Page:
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For most of the 20th century, the study of the Vikings in the Western Isles was almost exclusively pursued through historical sources. Everyone assumed, as told in the historical literature, that Vikings were there as raiders. Viking burials filled with weapons confirmed this impression. Today archeological investigations have begun to reveal a surprisingly diverse range of Viking activities. Digs at York in England and Dublin indicate that a degree of stability and peaceful commerce developed after an initial period of raiding and military occupation, while surveys and excavations in the Orkneys and Shetlands demonstrate extensive rural settlement by Viking colonizers who turned from raiders into farmers and traders. In a sense, the Vikings in the northern parts of the Western Isles had much in common with the settlers who moved into the Faeroes and Iceland, as you can see in the Iceland section.

Viking burials
Westness Viking Burials
Westness Viking Burials
The number and distribution of Norse graves is an important indicator of Viking activity in the Western Isles. Viking men from Norway and Denmark were usually buried in individual graves with all their weapons and finery, occassionally in or beneath a boat. Several impressive Viking-style boat graves have been found in the Orkneys, Shetlands, Hebrides, and Scotland. Other richly furnished Viking graves from these areas and the Isle of Man indicate some Vikings who settled in these areas accumulated great wealth, either by the sword or as traders or middlemen. In the cemeteries associated with the early Viking trading center established in Dublin the graves were those of men and include weapons and other valuable goods indicating that these were honored military commanders. However, burials are only reliable for early Viking activity in the Western Isles. Norsemen who converted to Christianity would receive a simple inhumation without the inclusion of grave goods, making them indistinguishable from graves of the English, Picts, or Scots.

Urban Centers
Since the 1970's, excavations of a rich archeological site in York, England has revealed another side to the Viking activities in the Western Isles. The site, lying in the Danelaw (see history section) between the Rivers Ouse and Foss, was located within a Viking military stronghold known as Jorvik, the Viking name for York. But archeologists now know Jorvik was more than a fortress; it was also a commercial craft center.

Jorvik, a Viking Urban Center
Thanks to its waterlogged soil, many of the artifacts from Jorvik were preserved. Particularly important were the organic artifacts, like wood, leather, and other fabrics which rarely survive in normal soil conditions. The modern name of the street next to the first dig is Coppergate. Linguistically, this name is a compound of the Norse word for "cup-maker" and "street" (gata). During the excavations, many wood-working tools were found, including lathes used for producing round cups and bowls from blocks of wood. The concentration of wood working goods, and many scraps, indicate that specialized craft production--turning raw materials into finished products suitable for export or sale--was the main activity at York. On this particular street, cup making was the specialty, and the street name has survived from Viking times!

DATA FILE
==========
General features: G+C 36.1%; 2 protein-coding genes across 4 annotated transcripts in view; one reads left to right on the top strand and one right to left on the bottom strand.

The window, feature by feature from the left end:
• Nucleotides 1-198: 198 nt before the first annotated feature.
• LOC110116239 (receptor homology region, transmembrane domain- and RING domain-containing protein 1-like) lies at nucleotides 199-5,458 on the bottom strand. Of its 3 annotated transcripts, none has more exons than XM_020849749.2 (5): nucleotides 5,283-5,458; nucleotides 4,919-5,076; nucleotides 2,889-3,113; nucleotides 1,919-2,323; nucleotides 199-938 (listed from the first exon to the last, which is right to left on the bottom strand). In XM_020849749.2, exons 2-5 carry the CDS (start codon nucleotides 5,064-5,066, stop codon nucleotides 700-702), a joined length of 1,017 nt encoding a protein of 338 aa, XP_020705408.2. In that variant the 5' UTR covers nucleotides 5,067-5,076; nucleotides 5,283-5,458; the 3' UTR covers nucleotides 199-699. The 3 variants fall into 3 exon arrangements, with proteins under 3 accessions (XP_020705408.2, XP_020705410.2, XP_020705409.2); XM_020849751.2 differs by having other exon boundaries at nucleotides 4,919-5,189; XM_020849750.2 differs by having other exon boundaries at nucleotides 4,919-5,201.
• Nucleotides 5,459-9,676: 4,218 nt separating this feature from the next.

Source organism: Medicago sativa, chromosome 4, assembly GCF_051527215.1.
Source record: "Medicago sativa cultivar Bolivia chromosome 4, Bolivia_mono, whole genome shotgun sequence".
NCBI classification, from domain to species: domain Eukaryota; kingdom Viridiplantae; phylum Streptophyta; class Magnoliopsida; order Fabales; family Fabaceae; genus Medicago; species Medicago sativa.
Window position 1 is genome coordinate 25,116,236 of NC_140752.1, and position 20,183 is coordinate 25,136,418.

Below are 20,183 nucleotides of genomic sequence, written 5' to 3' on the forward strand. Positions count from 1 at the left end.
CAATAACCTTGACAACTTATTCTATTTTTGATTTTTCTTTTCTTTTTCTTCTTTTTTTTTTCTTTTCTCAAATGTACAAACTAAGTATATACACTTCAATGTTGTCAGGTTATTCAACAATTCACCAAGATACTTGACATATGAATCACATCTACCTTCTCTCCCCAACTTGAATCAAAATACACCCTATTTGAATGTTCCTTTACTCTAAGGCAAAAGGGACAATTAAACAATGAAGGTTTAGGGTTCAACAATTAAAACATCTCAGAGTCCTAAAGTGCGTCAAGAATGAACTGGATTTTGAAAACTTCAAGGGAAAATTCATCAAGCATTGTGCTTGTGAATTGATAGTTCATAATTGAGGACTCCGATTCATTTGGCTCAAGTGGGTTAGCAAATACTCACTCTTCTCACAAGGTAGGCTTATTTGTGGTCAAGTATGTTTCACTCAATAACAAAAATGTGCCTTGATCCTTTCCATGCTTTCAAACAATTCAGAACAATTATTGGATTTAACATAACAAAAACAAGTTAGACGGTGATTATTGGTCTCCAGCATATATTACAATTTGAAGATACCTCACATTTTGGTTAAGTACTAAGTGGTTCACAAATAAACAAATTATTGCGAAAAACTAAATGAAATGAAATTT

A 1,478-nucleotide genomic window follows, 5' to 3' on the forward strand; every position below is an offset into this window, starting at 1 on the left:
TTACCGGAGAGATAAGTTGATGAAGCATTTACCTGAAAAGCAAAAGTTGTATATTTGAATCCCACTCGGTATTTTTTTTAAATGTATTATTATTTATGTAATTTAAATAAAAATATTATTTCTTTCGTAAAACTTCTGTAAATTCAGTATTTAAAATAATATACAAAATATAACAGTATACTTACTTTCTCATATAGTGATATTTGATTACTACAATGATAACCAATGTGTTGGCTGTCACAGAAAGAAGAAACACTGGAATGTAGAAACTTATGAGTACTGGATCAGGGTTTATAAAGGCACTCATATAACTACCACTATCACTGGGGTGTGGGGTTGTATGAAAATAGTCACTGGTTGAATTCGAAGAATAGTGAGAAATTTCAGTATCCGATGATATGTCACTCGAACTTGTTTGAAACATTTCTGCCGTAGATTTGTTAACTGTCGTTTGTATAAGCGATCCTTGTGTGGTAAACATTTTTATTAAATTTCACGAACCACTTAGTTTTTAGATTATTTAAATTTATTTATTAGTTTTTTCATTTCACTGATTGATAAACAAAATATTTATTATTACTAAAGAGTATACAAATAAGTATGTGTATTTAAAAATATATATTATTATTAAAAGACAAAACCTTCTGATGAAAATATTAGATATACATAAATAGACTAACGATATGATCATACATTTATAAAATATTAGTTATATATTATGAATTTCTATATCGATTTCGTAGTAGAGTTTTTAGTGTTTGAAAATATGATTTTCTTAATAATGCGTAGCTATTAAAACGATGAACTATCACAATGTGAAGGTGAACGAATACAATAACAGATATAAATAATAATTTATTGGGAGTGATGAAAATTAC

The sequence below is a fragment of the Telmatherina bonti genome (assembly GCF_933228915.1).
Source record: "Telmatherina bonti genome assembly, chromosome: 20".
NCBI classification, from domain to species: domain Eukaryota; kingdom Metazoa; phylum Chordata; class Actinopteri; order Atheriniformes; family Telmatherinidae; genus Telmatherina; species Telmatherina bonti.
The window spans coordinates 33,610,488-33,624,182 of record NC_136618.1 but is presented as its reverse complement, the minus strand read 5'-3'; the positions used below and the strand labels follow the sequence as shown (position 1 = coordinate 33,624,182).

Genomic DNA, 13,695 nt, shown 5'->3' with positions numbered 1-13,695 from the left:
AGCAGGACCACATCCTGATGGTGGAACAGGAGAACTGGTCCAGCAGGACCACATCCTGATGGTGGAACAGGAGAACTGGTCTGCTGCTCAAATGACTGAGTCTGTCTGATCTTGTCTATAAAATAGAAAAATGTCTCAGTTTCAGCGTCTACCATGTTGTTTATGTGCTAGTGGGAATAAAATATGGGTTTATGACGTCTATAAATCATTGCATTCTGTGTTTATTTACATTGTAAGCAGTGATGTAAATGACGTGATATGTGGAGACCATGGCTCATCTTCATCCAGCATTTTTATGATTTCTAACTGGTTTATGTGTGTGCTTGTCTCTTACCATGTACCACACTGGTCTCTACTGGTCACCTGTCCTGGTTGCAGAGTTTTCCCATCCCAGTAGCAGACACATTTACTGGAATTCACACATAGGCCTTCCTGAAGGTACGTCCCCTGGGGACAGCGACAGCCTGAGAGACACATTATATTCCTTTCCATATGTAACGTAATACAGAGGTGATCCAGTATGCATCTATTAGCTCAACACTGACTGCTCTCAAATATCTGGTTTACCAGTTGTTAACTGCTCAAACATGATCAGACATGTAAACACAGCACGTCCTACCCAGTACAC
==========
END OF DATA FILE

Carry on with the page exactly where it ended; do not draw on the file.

Other specialized craft production included leather-working, which produced beautifully embossed leather knife sheaths. Jet, a locally-mined black coal mineral was turned into jewelry in York and other town, and has been found in Iceland and Greenland. Other evidence of international trade in York includes imported Eastern silk, amber from the Baltic coast, and silver from Frisia (the modern Dutch-German coast).

Colleen Batey on ring pins

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Recent excavations in Dublin have uncovered a similar pattern of production and trade. Though initially a military stronghold, when the Vikings returned to Dublin around A.D.915 (see the history section), they came not as part of a military garrison but as metal-smiths, amber-workers, wood-carvers, and leather-workers. One of Dublin's specialties was ringed pins, which have been found in Viking settlements all around the North Atlantic. Once known only as a center in the Irish slave trade, Dublin is now seen as a major craft production and trade center serving a large network around the Irish and North Sea.

Place-name Studies
Archeologists and historians have an additional resource to draw on for studying Viking activity in the Western Isles: placenames. By looking at whether the components of a place-name in the British Isles are Scandinavian or English, linguists can determine whether the place was named by Vikings or by the native inhabitants of the area. These place names also pointed to where archeologists might look for Viking sites. Towns in the Danelaw Viking region carry distinctive Scandinavian-style place-names, ending in -by, meaning "settlement" in Old Norse such as Whitby and Thurkelby. The use of -by corresponds well with the historical and archeological evidence that Vikings were mostly setting up villages and urban centers in England. The situation differed in Scotland and the northern isles. Here, Scandinavian place-name elements meaning farm (either stağir, bólstağir, skáli, or bır) were used extensively, and today abbreviated forms of this are seen in the towns such as Grimista and Isbister. Another term indicating Viking ancestry was thorp, meaning 'outlying farm,' as in Kettlethorpe. The placename evidence indicates that Vikings who settled these regions were farmers, not military men or traders, even more clearly than archeological finds.